We’ve all seen it. A motorcyclist is riding the lines. A car doesn’t like it, the two exchange a few hand gestures and words, and an accident is narrowly avoided. Or a motorcycle rides through a line of cars full of many upset, impatient drivers who are stuck in a storm of traffic.
Whatever the circumstance, it seems like the road is never shared between these two and four-wheeled motor vehicles without some frustration coming out for one reason or another. This frustration can lead to dangerous or reckless driving and accidents as a result. Without the physical protection that cars provide, motorcyclists are at a much greater risk for sustaining severe or even fatal injuries if an accident does occur. So, where does this disconnect between motorcyclists and drivers stem from?
A Short History of Motorcycles
As we know them today, Motorcycles have been sold and ridden across the country for over 100 years. In 1901, the first mass production of motorcycles was made by the Indian Motorcycle Manufacturing Company. Indian made 500 that year, and by 1913, the company would produce more than 20,000 motorcycles. In 1903, the famous Harley Davidson company also began mass-producing and selling their own two-wheeled motor vehicles.
Motorcycles played an essential role during World War l and World War ll in transporting important communication to the front lines. Harley Davidson donated nearly 50 percent of its production to the war efforts. Following the wars, motorcycles became a source of entertainment for veterans and the general population and have since stayed a very popular means of transportation for those who enjoy the thrill of the ride. Today, there are over 8 million registered motorcycles in the United States alone.
When people began riding motorcycles for transportation on the road, laws for riding and driving became necessary to keep riders safe. Motorcycles are treated like cars in that a rider must get a specific motorcycle license to ride and have their motor vehicle registered legally. In addition, motorcycles should possess features that allow them to safely ride on the road with cars, such as turn signals, rearview mirrors, and headlights. North Carolina also requires riders to have at least liability insurance in case an accident does occur.
Another frequently discussed motorcycle law involves lane splitting. Lane splitting is a maneuver made by motorcycles where they ride in between cars when traffic is stopped or going slowly. In North Carolina, it’s not illegal to lane split between vehicles, so motorcycles are legally allowed to ride between cars and bypass them when traffic is slow. It is, however, illegal for motorcycles to pass vehicles on the right.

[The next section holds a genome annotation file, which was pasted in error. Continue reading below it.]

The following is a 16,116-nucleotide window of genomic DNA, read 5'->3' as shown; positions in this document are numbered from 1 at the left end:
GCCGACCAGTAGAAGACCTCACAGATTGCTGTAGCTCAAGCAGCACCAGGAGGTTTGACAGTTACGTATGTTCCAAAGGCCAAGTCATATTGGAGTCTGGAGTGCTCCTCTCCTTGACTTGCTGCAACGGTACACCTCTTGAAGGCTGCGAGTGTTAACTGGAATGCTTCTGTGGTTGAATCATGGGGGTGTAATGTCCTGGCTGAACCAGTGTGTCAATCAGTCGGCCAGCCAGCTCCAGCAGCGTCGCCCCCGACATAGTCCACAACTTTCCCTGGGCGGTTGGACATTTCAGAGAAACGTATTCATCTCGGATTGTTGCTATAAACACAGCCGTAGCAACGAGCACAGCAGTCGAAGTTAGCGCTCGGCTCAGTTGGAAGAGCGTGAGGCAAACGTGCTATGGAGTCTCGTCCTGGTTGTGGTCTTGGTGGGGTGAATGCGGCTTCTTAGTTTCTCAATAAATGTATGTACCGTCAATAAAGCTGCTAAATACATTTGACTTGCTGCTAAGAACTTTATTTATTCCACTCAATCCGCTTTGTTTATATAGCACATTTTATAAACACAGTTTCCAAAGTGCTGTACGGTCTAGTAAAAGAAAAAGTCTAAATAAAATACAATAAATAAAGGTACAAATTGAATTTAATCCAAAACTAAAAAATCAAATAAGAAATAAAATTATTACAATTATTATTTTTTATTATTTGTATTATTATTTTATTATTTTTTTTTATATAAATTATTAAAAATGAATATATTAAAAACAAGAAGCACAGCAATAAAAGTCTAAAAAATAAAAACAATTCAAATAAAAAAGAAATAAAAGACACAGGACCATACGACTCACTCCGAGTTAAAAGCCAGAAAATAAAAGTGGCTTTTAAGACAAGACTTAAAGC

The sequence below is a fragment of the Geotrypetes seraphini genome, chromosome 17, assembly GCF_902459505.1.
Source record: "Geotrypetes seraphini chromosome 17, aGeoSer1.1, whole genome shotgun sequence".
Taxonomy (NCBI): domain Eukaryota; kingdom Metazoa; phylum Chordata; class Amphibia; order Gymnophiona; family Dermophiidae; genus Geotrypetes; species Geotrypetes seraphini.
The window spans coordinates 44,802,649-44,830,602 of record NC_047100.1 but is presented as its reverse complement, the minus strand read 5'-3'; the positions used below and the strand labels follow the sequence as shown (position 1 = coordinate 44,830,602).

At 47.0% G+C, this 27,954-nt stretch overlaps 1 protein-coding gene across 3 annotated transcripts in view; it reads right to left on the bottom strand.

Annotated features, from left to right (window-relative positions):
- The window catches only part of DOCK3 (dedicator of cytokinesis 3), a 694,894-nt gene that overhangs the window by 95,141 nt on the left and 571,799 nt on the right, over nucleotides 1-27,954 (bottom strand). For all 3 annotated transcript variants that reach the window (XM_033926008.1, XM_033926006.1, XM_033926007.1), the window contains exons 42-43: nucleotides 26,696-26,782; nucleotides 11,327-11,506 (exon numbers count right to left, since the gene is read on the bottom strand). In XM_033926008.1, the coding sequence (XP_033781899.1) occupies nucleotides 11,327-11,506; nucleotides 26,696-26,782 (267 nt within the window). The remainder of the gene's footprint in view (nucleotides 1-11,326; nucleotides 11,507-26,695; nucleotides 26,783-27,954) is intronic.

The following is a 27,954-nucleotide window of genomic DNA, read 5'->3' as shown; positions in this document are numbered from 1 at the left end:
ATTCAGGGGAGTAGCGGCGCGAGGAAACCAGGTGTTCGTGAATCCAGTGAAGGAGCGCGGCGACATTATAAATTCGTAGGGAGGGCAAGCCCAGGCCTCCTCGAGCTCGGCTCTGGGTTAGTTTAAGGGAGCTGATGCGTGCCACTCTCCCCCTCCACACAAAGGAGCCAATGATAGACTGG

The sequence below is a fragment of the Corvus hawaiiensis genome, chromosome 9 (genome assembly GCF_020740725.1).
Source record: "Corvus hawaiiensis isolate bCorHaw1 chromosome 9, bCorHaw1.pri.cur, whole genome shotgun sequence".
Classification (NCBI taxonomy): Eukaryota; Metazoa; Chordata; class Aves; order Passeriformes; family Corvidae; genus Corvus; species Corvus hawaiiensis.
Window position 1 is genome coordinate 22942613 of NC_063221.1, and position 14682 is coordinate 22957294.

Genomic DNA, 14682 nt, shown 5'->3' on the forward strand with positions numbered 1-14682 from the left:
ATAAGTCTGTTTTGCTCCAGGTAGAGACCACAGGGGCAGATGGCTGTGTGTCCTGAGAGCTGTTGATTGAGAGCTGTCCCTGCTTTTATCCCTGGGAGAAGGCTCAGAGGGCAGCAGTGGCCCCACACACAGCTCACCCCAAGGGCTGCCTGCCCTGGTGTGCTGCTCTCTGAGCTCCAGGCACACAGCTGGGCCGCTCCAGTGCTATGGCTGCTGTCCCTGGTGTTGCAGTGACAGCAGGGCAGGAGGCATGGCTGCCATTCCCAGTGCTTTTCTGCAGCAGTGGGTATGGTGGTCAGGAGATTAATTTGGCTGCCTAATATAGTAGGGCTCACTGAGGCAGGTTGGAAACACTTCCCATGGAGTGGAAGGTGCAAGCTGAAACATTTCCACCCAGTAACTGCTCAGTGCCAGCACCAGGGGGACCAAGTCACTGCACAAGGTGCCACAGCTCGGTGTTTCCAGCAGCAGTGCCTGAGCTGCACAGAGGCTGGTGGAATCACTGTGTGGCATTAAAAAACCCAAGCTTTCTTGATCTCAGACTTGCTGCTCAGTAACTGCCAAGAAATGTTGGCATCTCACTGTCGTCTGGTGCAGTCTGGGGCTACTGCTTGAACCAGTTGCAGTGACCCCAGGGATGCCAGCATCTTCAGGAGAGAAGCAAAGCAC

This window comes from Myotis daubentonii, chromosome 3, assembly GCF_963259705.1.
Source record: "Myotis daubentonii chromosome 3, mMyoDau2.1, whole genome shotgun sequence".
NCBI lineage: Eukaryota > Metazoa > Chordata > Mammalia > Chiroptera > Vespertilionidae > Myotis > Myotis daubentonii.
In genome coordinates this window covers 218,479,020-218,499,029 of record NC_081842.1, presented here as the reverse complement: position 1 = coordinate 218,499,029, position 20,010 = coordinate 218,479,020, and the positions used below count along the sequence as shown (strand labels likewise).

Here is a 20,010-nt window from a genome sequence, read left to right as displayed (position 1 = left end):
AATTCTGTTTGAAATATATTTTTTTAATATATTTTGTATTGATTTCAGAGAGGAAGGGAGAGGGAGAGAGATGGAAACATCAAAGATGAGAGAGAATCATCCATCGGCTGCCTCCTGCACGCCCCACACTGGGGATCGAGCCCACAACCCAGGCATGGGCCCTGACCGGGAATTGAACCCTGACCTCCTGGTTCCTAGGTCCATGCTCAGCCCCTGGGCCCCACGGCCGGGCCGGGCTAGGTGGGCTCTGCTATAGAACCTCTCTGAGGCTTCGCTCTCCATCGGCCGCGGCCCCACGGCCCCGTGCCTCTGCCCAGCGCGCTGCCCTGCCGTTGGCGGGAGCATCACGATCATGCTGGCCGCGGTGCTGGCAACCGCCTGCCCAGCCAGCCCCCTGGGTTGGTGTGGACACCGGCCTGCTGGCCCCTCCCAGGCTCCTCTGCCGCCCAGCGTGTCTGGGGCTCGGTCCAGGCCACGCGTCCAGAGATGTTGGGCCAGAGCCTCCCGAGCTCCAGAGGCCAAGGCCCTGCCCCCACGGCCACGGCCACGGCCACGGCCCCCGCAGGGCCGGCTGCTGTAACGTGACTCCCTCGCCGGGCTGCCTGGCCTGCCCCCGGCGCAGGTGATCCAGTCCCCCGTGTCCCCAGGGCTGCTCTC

Common Causes of Accidents
Many motorcycle accidents could be prevented by drivers increasing their awareness of others on the road. Unfortunately, this isn’t always the case. Often, drivers are unaware of motorcycles and fail to see them because they aren’t necessarily expecting them. Motorcycles are generally smaller than most cars and sometimes land in blind spots of motorists that aren’t looking. Some other common causes of accidents between vehicles and motorcycles include:
- Unsafe lane changes
- Opening car doors into a motorcycle’s path
- Driving under the influence
- Sudden stops
- Inexperienced drivers
- Left-turn accidents
Motorcyclists should always be aware of cars that are around them or heading in their direction. They should try to avoid accidents by anticipating a driver’s next move and always be ready to make a quick maneuver if they see an accident about to happen.
The Road Sharing Disconnect
Determining who is at fault when an accident occurs can be difficult, and some could have a different point of view as to whose fault it is. Police may stop a motorcyclist who is speeding excessively and lane splitting. Or, a vehicle driver may be pulled over for attempting to hinder a motorcyclist from riding between the lines. The most critical step and easiest way for motorists to keep motorcyclists safe is by sharing the road. Many drivers have a mentality that motorcyclists “come out of nowhere,” however, it only seems this way because most drivers aren’t even looking for motorcycles at all. Keeping an eye out from the beginning will help drivers become more aware of motorcycles around them. Riders are especially vulnerable to injuries or death if an accident occurs, and whether drivers like it or not, motorcycles are not going away anytime soon.
It’s always important to be aware of motorcycles on the road. These two-wheeled riders are at a greater risk of sustaining severe injuries if an accident occurs, so drivers need to be extremely aware of those around them. Motorcycle accidents can happen anywhere, whether it’s pulling out of a parking lot, switching lanes, or driving through an intersection. And if it already has, don’t hesitate to contact an experienced motorcycle accident attorney.
Contact our experienced motorcycle accident attorneys at (800) 351-3008 if you or someone you know has been injured in a motorcycle accident. We can help you seek the compensation you deserve!